Samsung CEO said he is resigning to move on to the next phase of his life even though the top executives are battling corruption charges against them.

Samsung CEO and Vice President, Oh-Hyun-Kwon announced his resignation today even though the company is poised for making record operating profits estimated at $12.8 billion for the September quarter.

The timing of the announcement is no doubt significant given, in the own word of Kwon, the huge management crisis that company is in the midst of right now. Even though not explicitly mentioned, the obvious reference here is the arrest of the leader of the Samsung group, Lee Jae-yong along with four other top-ranking executives of the company on corruption charges. Lee has subsequently been convicted and has been served a five-year jail term.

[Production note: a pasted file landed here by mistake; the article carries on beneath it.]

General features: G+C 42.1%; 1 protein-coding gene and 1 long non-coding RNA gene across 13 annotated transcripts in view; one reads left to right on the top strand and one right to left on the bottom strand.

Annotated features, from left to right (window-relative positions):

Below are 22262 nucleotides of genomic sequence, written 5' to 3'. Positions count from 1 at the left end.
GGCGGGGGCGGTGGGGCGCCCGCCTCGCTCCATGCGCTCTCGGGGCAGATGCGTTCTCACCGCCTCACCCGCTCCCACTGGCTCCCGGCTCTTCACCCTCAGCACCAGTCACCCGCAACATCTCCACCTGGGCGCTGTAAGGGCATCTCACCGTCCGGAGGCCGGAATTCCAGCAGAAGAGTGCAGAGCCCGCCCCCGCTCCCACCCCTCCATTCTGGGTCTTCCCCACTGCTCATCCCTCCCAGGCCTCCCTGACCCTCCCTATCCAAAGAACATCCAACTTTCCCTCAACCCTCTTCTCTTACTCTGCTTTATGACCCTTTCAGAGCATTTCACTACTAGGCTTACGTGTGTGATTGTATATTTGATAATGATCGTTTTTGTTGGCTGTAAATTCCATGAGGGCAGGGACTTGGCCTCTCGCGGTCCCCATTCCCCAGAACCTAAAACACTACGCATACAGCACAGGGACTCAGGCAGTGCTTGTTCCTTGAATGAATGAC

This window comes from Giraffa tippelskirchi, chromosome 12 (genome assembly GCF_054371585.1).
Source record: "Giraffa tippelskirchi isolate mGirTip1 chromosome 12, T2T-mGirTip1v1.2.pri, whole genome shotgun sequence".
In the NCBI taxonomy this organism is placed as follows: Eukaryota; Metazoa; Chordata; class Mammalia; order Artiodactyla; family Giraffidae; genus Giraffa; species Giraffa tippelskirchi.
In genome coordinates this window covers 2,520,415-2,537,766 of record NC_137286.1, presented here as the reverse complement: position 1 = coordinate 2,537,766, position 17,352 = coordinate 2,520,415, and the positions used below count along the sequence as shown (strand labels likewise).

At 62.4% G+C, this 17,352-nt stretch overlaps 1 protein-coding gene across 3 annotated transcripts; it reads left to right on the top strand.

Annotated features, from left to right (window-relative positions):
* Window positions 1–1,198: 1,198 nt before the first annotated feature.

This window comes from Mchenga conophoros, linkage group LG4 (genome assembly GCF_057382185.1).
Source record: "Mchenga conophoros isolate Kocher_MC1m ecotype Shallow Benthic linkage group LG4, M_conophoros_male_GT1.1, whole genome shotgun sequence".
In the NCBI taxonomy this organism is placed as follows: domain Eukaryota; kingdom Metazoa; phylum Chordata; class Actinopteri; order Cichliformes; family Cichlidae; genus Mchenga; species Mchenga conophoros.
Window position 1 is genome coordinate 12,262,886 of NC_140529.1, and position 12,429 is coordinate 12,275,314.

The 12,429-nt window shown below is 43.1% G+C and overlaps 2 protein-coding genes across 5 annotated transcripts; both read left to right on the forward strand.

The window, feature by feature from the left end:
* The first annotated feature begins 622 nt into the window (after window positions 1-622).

In a letter to the employees, Kwon said he is leaving to make way for an infusion of fresh blood in the management, one who will be better tuned to respond to the rapidly changing IT landscape. Kwon, 64, also said he has nothing more to give to the company that he has served half is life and is keen to move over to the next phase of his life. Kwon has been associated with Samsung for 32 years, having joined way back in 1985.

Kwon’s current term ends on March 2018 but said he wouldn’t be seeking a re-election at that point in time. Kwon has also been heading the components and display division within Samsung. Both the sectors have been doing incredibly well though Kwon would be relinquishing the two posts as well. He has been appointed as the CEO of the Samsung group on 2012.

See Also: Samsung Galaxy X foldable phone to take iPhone X head-on.

Samsung is yet to announce a successor to Kwon though that sure won’t be an easy task given the sheer proportions that the company has grown into. The conglomerate is expecting consolidated sales to top $54.8 billion, which marks a year-over-year revenue increase of 28 percent and an operating profit increase of 170 percent. All of this proves the stellar recovery the company made post the huge Note 7 fiasco that had then cost the company billions in losses.


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